we will also accept works (provided they come with a translation) in Portuguese, Scots Gaelic, Doric and Welsh.
You don’t have long left – Time and Tide won’t wait… via submittable only, where you will find LOTS more info.
In the meantime, here’s a video of one of the poems from last year’s NOON, read last week in the delightful Brockley Brewery, for the Brockley Max Festival, Michelle Penn reading Mandy Macdonald’s Arthur Streeton Advises his Students.
Solstice Shorts Festival 2019
Now in its 6th Year, Solstice Shorts Festival is once again being held on 21st December – and this year it’s a weekend, so we’ll be looking to fill an entire day (or at least noon to dusk) with short stories, poems and song.
It’s always about time – in the past we’ve done, Longest Night, Shortest Day, Dusk, Noon and just ‘Time’; but this year we are looking back, and picking up on a suggestion from the feedback from the very first festival.
This year our theme is
TIME and TIDE
We are looking for organisers and venues in port cities and towns – either on coasts or on tidal rivers. We already have organisers in London, Holyhead, Glasgow, Maryport, Hastings and Aberdeen and in a dart into the international market, Lisbon, Portugal – let’s see how far we can take the festival this year. [Don’t be shy – it doesn’t need to be a huge complicated thing – if the idea excites you, get in touch and we’ll talk you through it. Nor do you have to keep going all day!]
We are looking for stories poems (including poem films/ film poems) and songs of making a living on or beside the water, and making new lives over the water so a particular interest in immigration, emigration, diaspora. We would like everything to have an historical slant (though that can be fairly recent history). There is a risk that this could develop a decidedly male voice so we would also like to pick up on the use of Time and Tide [wait for no man] as the title of the Suffragette magazine in the UK, and want to see lots of strong female characters and voices. We also want to see lots of strong BAME characters and voices, so spread the word to your female and BAME writing friends.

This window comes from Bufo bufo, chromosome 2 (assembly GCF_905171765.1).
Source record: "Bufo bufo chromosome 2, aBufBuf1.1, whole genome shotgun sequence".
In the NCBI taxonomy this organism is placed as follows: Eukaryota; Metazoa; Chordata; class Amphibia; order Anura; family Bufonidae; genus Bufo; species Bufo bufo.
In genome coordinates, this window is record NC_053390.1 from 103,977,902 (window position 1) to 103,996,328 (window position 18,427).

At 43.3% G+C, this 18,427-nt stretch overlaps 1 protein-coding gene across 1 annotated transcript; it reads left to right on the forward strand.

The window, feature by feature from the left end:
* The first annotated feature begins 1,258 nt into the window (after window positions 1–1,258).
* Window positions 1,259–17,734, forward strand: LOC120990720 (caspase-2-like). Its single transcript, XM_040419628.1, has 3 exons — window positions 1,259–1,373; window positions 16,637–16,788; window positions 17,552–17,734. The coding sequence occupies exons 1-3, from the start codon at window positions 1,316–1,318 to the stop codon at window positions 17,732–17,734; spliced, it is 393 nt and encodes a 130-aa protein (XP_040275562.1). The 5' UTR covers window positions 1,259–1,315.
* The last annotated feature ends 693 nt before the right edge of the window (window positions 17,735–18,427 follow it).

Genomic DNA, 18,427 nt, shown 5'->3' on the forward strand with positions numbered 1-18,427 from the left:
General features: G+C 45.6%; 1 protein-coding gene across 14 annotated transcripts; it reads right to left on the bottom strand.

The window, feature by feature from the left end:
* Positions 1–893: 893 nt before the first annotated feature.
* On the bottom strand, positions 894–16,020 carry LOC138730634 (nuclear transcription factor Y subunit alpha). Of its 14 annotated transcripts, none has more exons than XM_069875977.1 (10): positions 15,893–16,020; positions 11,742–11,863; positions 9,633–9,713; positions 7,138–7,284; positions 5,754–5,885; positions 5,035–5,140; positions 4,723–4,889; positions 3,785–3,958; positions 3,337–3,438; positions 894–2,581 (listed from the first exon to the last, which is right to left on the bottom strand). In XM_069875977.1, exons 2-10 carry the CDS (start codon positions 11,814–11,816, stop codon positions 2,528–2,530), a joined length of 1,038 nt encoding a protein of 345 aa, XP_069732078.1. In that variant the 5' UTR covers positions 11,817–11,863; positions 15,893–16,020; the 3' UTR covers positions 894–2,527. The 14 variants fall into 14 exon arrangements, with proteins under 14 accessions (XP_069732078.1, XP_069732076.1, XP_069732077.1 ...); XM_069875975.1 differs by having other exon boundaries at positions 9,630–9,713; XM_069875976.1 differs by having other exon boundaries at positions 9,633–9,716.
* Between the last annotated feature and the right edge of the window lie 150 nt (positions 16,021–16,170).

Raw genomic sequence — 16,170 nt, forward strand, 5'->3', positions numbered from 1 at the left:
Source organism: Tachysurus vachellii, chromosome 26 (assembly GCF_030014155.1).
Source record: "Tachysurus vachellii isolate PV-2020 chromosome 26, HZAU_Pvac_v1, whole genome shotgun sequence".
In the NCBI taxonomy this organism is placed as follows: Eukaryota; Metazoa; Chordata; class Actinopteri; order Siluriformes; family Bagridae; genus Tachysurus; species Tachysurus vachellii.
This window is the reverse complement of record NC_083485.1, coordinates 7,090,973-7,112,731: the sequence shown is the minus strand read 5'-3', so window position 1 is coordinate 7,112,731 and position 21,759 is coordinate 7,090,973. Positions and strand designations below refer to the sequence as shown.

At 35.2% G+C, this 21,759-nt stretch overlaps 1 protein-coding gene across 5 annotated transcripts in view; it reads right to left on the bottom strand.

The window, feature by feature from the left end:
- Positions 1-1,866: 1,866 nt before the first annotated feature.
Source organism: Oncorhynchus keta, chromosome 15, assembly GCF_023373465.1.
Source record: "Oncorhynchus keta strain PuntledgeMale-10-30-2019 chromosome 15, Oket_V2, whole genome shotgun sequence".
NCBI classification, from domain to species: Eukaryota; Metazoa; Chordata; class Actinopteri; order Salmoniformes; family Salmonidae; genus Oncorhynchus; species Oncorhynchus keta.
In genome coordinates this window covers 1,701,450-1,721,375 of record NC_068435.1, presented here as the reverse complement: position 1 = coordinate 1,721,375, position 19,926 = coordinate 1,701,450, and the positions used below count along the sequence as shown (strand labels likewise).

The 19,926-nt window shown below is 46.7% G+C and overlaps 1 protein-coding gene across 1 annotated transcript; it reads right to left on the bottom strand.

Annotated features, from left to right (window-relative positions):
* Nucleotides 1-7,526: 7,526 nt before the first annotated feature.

Your story/poem/song will be performed live by an actor (or you) at the festival – possibly on multiple sites. We try to live stream to Facebook (technology permitting). Subsequent publication in the anthology with royalties paid (this may include the lyrics of songs if appropriate.)
Maximum 2000 words regardless of fiction/poetry. Songs / films maximum 5 mins
Closing date 21st June 2019
Songs can be traditional or original, and in any language, provided you send us an English translation so we can tell if it’s appropriate, and need to be performed by their proposer/writer (unless you have someone who can do it for you), so songwriters/musicians need to be able to attend one of the venues.
Story/Poem writers can be from anywhere but your story must be in English or BSL.
We will only accept non-English works if they are linked to a confirmed venue, so hold fire on those until we’ve tied up that side of things, and they must be accompanied by an English translation. Deaf writers can submit a video, blind writers can submit audio files.
No horror/erotica/gratuitous or sexual violence. We mean it, don’t send it.
21ST JUNE 2019
This year’s Solstice Shorts Festival (21st December 2018) will again be a multi-site affair, and again will last only 45 minutes. But this time will happen at exactly the same time – Noon.
At the moment we are looking at events in Aberdeen, Edinburgh, Carlisle, Ynys Mon (Anglesey), and London.
We are looking for SHORT stories no more than 1000 words, shorter is better, (think flash not vignette – something needs to happen!) and poems, also short – up to 40 lines, in English, Welsh or Scots/Gaelic (with a translation please!) On the Theme of Noon – deadlines, midday meals, heat and light – whatever it means to you (We are strict though- afternoon is not noon!) These works are for performance. Other sites may be added.
We are starting this process with no funding, but hope we may have some in time to allow us to pay actors to perform, but if not, we’ll need you to be able to get to one of these sites to read.
Celebrate the shortest day of the year by sending us a story or poem on the theme of NOON.
DEADLINE EXTENDED TO 7TH OCTOBER!
A pamphlet (or a very slender book!) of the stories and poems chosen for performance will be produced. Royalties will be paid, together with at least one copy of the book to each successful writer.
Writers who are successful in being included in a performance/ anthology are subsequently invited to submit a collection/novel for consideration.
submission via Submittable only (this is so we don’t lose your submission, and so multiple people can review your work as simply as possible.)